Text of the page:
Ha’aretz has an essay by Julia Fridman that’s must reading for all those who are following the ‘Qeiyafa is David’s Palace’ claim. Major portions of the discussion feature Israel Finkelstein’s input:
Asked about Garfinkel and Ganor’s claims [about the site], Finkelstein first affirms commonalities: “The first and most important thing for us as archaeologists to agree on the finds. And I think that regarding Qeyiafa we all agree that it is a very well fortified site which dates back to the 10th century BCE.”
Archaeologists also agree that a site that well-fortified is unique to this region at that time period. They agree that no pig bones were found at the site, a fact the excavators underscore in attributing the site to Judah. They also agree on the cultic finds, most notably of three portable shrines, common to the Levantine region at that time. Nor is there a dispute over the ceramics. The clay vessels used by the people are very much like those used by the people inhabiting nearby sites.
Ultimately archaeology is, at the end of the day, a way to reconstruct history, Finkelstein explains: “I see myself as a historian practicing archaeology.” In this case, a good starting place is to decide on the territorial affiliations of the site.
There are presently three theories for that.
“The first is Yossi Garfinkel’s – that it was a Judahite city. That’s a possibility. It is indeed close to the west of Jerusalem, and located in an area which was later a part of Judah,” says Finkelstein.
But a very different theory, from Prof. Emeritus of Jewish History at Tel Aviv University, Nadav Na’aman and Ido Koch, a Ph.D. candidate in Archaeology and Biblical History at Tel Aviv University, is that the ruins are Canaanite. Finkelstein himself generously suggests that it’s a strong possibility: a very similar layer, with almost exact pottery types and other finds hinting in this direction, was found in the nearby Canaanite dig in Bet Shemesh directed by Prof. Shlomo Bonimovitz and Zvi Lederman of Tel Aviv University.
The third theory is his, constructed together with Alexander Fantalkin, assistant professor at Tel Aviv University, and published in 2012: They support Yossi Garfinkel in the sense that they agree the site is associated with hill country. But who were the people? Here Finkelstein and Fantalkin disagree with Garfinkel: “We think the strongest possibility is that the site is affiliated with a North Israelite entity,” he says.
A bit further in the essay:
In reality it is quite possible that this particular hilltop site had nothing to do with the Bible at all.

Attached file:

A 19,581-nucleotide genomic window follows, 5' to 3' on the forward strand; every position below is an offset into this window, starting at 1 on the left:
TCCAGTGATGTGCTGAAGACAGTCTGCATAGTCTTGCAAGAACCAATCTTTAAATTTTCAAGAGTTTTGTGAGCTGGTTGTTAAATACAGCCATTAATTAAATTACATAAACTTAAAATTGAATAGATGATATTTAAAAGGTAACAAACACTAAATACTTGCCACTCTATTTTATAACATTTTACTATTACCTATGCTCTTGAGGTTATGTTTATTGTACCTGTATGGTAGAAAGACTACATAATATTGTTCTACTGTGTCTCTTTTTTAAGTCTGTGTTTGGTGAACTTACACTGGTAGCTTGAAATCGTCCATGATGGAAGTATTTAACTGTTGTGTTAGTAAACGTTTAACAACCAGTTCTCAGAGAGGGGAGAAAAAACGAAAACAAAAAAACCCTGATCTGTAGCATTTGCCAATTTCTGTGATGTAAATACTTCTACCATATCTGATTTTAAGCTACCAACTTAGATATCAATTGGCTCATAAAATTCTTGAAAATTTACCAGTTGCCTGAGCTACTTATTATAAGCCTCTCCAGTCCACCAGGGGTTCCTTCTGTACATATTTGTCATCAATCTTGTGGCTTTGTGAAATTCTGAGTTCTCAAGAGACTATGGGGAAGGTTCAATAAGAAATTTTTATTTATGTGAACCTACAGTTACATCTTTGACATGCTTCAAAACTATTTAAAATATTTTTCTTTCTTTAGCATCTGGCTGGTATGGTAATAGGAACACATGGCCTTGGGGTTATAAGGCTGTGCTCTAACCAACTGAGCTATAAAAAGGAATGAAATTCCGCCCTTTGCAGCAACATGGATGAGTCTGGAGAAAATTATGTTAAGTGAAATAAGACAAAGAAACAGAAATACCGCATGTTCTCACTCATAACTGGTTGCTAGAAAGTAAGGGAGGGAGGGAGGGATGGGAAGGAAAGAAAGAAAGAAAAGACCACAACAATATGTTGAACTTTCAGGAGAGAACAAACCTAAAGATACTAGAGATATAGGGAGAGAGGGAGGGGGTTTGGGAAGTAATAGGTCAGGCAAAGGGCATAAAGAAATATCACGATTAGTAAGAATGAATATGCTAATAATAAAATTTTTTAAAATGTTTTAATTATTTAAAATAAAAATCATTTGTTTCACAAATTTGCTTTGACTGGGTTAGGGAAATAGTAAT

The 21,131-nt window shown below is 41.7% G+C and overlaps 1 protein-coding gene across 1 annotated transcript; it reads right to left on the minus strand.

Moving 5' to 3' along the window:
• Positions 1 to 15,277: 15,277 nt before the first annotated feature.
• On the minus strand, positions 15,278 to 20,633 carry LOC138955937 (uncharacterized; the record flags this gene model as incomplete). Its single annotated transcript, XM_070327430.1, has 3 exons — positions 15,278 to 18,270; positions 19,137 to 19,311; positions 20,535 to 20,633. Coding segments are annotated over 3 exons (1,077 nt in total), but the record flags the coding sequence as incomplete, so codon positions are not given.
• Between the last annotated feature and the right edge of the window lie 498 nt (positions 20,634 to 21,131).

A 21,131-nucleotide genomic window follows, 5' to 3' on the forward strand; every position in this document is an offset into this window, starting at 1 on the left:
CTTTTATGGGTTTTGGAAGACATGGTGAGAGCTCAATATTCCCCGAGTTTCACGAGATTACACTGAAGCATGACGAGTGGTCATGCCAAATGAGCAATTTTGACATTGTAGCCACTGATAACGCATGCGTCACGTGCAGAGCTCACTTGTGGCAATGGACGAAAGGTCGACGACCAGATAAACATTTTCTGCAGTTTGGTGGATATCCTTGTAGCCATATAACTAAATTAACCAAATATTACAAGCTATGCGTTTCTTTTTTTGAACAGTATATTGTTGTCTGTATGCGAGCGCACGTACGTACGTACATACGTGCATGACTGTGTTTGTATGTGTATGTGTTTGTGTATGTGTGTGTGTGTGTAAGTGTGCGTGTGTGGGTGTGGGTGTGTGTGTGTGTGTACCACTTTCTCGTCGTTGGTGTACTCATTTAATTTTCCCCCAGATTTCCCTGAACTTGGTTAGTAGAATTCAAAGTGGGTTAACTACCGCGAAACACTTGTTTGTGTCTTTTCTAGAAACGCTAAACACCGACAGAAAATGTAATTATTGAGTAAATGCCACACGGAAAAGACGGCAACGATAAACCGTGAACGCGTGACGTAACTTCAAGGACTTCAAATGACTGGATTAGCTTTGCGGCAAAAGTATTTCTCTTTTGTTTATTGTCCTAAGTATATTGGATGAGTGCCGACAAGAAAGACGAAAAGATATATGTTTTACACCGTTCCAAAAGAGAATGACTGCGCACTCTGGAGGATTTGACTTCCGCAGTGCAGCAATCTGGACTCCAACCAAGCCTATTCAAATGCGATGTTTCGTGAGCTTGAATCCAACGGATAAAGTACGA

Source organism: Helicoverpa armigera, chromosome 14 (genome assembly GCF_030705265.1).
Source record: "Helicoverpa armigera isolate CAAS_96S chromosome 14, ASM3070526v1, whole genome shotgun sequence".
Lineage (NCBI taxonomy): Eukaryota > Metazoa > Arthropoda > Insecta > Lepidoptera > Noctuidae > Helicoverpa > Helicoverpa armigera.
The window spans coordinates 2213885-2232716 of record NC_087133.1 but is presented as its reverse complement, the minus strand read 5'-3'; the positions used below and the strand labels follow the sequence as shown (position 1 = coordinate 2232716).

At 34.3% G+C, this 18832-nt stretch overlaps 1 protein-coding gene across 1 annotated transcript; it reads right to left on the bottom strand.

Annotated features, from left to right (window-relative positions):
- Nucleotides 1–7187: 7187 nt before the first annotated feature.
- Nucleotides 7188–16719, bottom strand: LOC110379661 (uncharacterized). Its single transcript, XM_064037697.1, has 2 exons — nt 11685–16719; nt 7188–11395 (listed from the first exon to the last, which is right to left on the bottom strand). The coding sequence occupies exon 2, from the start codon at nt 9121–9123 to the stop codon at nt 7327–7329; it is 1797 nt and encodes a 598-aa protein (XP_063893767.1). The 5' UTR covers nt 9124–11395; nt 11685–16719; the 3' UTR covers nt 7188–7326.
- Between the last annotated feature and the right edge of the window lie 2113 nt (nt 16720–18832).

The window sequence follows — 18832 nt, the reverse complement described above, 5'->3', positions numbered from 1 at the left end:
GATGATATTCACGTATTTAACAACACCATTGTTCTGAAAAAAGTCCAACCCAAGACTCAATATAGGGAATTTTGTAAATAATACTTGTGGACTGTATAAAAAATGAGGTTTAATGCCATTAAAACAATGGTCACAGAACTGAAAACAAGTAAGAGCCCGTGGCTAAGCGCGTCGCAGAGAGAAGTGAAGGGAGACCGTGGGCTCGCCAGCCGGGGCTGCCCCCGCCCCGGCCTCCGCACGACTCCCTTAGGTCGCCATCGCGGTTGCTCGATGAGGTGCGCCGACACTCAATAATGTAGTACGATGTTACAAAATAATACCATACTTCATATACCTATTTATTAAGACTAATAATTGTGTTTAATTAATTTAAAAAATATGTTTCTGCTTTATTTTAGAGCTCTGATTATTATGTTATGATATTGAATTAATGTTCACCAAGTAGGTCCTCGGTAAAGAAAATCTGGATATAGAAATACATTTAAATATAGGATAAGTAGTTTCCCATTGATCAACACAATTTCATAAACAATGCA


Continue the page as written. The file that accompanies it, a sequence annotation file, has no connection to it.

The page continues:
So what about the claim that the ruins at Khirbet Qeiyafa are King David’s palace?
“This reminds me of the fairy tale of the little girl who cried wolf,” says Finkelstein. “Yesterday they found King David’s Palace in Jerusalem, today it’s in Qeiyafa, tomorrow they’ll find it … who knows where. Such statements exhaust the public’s attention.”
A certain jadedness can be seen in responses to the spate of “King David’s Palace found” articles: even believers are starting to question all the finds ostensibly proving the bible’s veracity. For his part, Finkelstein questions how scholars, in this day and age, with so many scientific advances in the field, believe in such a literal interpretation of the Bible, an approach that had begun to go out of fashion with the skeptic philosopher Baruch Spinoza in the 17th century.
And then the views of Jacob Wright come to the fore:
So why have we been hearing such sensationalist claims?
Simple. Prof. Jacob L. Wright, a participant in recent discussions on the subject and author of a book on King David scheduled to appear this fall, observes: “The most certain way to create a buzz is to claim that you’ve found something related to the reign of King David.”
Attempts to link all kinds of finds to King David demonstrate an impoverishment of the historical imagination, as if there weren’t many other kings and warlords in the 10th century B.C.E. highlands, Wright says.
“Careful research on both the biblical materials and the archaeological record reveals a much greater diversity of polities, which gradually coalesced into the kingdoms of Israel and Judah. Khirbet Qeiyafah is an important site, but it is likely part of a smaller local polity,” he says.
Archaeology is a lucky discipline, in that the public is interested in it, especially in the history of the Land of Israel. Just look at how many shows there are on the subject on National Geographic television, the History Channel, Discovery and the like. People like hearing about what we find and learning about the ancient cultures that once inhabited this land as well as others.
Of course, they also yearn for finds to prove the Bible. They are fascinated that there were illicit shrines and nude female figurines in most of the sites of Judah during the late monarchic period. They want to know what implications these finds have for their understanding of the Bible. All this adds up to powerful proof that the public will continue to support archaeological research without any need to cry wolf, nor King David.
Many thanks to Jacob for mentioning this report on FB- right before, coincidentally- it also popped up on twitter from Ha’aretz. There’s more, which do read.
- What Is Tell Qeiyafa? David’s Palace? Or… (zwingliusredivivus.wordpress.com)
- Another Day Another Claim to a Davidic Discovery (zwingliusredivivus.wordpress.com)
- Peter van der Veen on the Methodological Problems of Calling the Qeiyafa Discovery ‘David’s Palace’ (zwingliusredivivus.wordpress.com)
- Khirbet Qeiyafa: Methodological Problems at An Archaeological Excavation (zwingliusredivivus.wordpress.com)